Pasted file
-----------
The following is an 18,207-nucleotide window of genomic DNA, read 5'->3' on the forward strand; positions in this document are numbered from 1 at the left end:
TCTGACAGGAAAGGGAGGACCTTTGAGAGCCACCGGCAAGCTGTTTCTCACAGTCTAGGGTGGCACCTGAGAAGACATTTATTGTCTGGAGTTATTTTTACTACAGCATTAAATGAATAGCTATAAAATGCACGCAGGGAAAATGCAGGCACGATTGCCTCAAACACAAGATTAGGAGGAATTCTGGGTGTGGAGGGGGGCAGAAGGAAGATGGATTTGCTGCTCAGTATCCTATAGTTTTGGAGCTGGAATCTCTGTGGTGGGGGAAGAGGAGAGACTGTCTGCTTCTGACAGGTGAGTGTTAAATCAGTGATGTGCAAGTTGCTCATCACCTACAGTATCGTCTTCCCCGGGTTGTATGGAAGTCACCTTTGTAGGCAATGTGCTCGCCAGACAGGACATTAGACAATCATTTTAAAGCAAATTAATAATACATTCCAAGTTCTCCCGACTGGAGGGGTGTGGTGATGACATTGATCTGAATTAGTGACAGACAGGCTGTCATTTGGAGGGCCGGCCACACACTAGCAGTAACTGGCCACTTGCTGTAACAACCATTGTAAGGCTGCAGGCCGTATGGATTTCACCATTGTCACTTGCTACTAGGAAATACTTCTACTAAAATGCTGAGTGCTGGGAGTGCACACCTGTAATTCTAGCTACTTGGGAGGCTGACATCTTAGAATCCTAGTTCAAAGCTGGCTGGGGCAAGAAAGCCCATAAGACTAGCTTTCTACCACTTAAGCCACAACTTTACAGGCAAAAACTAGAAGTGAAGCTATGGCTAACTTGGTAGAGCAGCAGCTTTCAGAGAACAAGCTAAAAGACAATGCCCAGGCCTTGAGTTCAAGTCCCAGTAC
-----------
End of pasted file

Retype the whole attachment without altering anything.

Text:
The following is an 18,207-nucleotide window of genomic DNA, read 5'->3' on the forward strand; positions in this document are numbered from 1 at the left end:
TCTGACAGGAAAGGGAGGACCTTTGAGAGCCACCGGCAAGCTGTTTCTCACAGTCTAGGGTGGCACCTGAGAAGACATTTATTGTCTGGAGTTATTTTTACTACAGCATTAAATGAATAGCTATAAAATGCACGCAGGGAAAATGCAGGCACGATTGCCTCAAACACAAGATTAGGAGGAATTCTGGGTGTGGAGGGGGGCAGAAGGAAGATGGATTTGCTGCTCAGTATCCTATAGTTTTGGAGCTGGAATCTCTGTGGTGGGGGAAGAGGAGAGACTGTCTGCTTCTGACAGGTGAGTGTTAAATCAGTGATGTGCAAGTTGCTCATCACCTACAGTATCGTCTTCCCCGGGTTGTATGGAAGTCACCTTTGTAGGCAATGTGCTCGCCAGACAGGACATTAGACAATCATTTTAAAGCAAATTAATAATACATTCCAAGTTCTCCCGACTGGAGGGGTGTGGTGATGACATTGATCTGAATTAGTGACAGACAGGCTGTCATTTGGAGGGCCGGCCACACACTAGCAGTAACTGGCCACTTGCTGTAACAACCATTGTAAGGCTGCAGGCCGTATGGATTTCACCATTGTCACTTGCTACTAGGAAATACTTCTACTAAAATGCTGAGTGCTGGGAGTGCACACCTGTAATTCTAGCTACTTGGGAGGCTGACATCTTAGAATCCTAGTTCAAAGCTGGCTGGGGCAAGAAAGCCCATAAGACTAGCTTTCTACCACTTAAGCCACAACTTTACAGGCAAAAACTAGAAGTGAAGCTATGGCTAACTTGGTAGAGCAGCAGCTTTCAGAGAACAAGCTAAAAGACAATGCCCAGGCCTTGAGTTCAAGTCCCAGTAC